Against this backdrop, we saw a key need for having a secure hub that could unify the sources of disparate data, along with easy means to expose it in the context of real-time communication through chat, voice, and video. Today, only Microsoft Teams brings chat collaboration, calls, meetings, and Office 365 apps together in one place. Its team structure with chat-anchored workspaces tied to topics in channels has become a much-needed solution.

A peek at the next two years. The last two years have been an exciting journey. What could the next two years bring? We see four things that will play a big role in what we enhance in Teams:

1. Expansion of the intelligent edge. Teams endpoints are spreading rapidly on phones, desktops, and laptops, but it’s not stopping there. An array of devices are emerging to support spontaneous collaboration in hallways, factories, retail floors, delivery trucks — marrying the physical and digital work environment wherever it’s needed to support workers in these environments. Our partners are building many new categories of devices with Teams embedded. Even IoT devices can be Teams-aware, providing signals and coordinating with intelligent cloud services as a part of Microsoft 365.

2. Embracing all workers. When it comes to technology for work, the world’s more than 2 billion Firstline Workers have the same expectations as any other group. They often have complex tasks and workflows to coordinate with peers, and need an inclusive, collaborative digital environment to support that. Earlier this year, we made Teams customizable for mobile workers, with features that enable them to communicate, collaborate, and even manage shift schedules more easily. We will continue to address the unmet needs of Firstline Workers across industries.

3. Enhanced integrated security. With a more connected world comes an exponential increase in vulnerability and attack vectors. Teams will expand on the best-in-class security and compliance features we offer today by integrating new innovations that we’ll see from Microsoft 365 security offerings around identity and access management, information protection, and automated threat protection — all with a security control experience consistent with Microsoft 365.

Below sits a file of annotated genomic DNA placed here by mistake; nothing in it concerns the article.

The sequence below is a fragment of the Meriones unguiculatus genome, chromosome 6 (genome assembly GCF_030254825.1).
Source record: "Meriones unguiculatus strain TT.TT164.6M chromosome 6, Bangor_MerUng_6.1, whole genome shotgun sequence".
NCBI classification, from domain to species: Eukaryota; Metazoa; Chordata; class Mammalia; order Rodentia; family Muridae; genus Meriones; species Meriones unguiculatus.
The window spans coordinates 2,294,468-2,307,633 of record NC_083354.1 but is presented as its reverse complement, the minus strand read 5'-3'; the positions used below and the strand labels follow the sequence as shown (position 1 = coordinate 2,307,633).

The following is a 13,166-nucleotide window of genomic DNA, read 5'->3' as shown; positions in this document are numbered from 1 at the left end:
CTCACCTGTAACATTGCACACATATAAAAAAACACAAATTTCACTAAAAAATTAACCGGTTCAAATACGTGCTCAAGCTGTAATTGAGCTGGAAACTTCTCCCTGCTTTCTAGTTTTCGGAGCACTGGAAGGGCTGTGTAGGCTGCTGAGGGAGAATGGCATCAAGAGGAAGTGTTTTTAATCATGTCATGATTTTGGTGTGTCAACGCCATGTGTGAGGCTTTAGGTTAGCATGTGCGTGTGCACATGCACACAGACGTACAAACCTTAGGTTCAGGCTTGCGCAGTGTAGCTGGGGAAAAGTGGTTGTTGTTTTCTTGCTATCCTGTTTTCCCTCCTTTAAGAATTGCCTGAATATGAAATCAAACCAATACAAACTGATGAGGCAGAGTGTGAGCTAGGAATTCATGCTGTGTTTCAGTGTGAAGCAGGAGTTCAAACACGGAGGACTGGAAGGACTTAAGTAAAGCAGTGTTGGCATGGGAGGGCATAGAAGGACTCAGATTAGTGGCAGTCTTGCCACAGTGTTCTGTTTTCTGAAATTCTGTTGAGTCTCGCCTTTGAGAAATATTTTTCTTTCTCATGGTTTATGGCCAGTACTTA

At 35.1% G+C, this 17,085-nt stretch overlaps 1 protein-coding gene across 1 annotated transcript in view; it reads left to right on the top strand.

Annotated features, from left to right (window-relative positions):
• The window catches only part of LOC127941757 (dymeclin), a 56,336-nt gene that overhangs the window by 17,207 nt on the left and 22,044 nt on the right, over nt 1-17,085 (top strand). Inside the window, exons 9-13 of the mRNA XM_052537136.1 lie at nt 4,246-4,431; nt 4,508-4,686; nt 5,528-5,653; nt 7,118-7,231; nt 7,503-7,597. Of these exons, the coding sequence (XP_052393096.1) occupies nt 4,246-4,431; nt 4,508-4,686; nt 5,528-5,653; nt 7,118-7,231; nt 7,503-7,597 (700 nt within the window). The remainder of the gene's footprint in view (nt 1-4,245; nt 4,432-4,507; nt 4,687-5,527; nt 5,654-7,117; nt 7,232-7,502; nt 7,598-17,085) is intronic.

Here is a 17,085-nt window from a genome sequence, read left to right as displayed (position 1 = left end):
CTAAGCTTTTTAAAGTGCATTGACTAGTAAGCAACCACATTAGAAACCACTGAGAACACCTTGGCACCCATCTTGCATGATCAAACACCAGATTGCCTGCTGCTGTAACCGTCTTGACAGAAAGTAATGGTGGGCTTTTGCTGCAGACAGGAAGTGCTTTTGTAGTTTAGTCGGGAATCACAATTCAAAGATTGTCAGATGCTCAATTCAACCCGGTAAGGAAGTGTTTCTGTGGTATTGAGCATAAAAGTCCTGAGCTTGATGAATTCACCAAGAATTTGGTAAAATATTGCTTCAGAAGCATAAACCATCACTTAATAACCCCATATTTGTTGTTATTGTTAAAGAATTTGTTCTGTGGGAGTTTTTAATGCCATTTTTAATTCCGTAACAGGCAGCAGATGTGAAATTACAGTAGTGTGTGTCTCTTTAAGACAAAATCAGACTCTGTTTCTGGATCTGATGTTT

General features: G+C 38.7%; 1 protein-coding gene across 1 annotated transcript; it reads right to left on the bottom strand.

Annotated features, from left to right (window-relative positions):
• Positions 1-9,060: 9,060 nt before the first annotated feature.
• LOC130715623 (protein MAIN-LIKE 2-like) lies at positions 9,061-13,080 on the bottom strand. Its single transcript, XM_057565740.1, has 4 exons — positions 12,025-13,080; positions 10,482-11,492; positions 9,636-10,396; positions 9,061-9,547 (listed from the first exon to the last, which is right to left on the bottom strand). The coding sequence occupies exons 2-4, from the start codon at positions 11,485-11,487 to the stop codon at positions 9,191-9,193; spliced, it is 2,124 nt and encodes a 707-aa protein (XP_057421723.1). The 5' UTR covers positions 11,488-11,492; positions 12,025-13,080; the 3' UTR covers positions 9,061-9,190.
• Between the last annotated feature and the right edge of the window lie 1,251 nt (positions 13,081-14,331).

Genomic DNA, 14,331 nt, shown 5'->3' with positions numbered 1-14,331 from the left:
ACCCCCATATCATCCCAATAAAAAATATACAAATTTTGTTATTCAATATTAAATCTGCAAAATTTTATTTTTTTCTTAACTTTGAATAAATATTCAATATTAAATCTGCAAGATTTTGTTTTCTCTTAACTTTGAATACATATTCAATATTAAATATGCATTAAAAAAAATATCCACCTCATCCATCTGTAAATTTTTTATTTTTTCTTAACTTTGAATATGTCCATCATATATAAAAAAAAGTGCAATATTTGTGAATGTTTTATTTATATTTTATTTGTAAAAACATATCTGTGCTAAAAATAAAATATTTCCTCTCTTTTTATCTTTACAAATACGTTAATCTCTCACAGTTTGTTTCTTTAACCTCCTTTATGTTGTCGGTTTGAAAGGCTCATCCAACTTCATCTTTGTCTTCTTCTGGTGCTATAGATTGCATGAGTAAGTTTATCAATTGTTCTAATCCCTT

4. Broader deployment of commercial apps and workflows. Teams has integration points for organizations to add their own solutions, which allows organizations to adapt Teams to their own unique mix of processes and apps so people can stay in the flow of their work. We will expand and enhance these aspects of the interface, along with further and deeper integration with the Microsoft Power Platform — PowerApps, Flow, and Power BI — and with Dynamics 365.

Just this week at Enterprise Connect we’re announcing another new set of features designed to help remote participants feel more included, like live captioning in meetings and a virtual whiteboard that can incorporate content from physical whiteboards. These join other features to really knock down the barriers to communication and facilitate a new culture of collaboration in the workplace.

Overall it has been a great two years and a wonderful time of learning how to help organizations transform digitally and culturally, while enhancing the ability for everyone to achieve more together. It will be interesting to see how the art of teamwork evolves in the coming years, and we’ll continue to enhance Teams right along with it.

Brian MacDonald

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Brian is the creator of Microsoft Outlook, Microsoft Project and Microsoft News. He also created and serves as the CVP of Engineering for Microsoft Teams.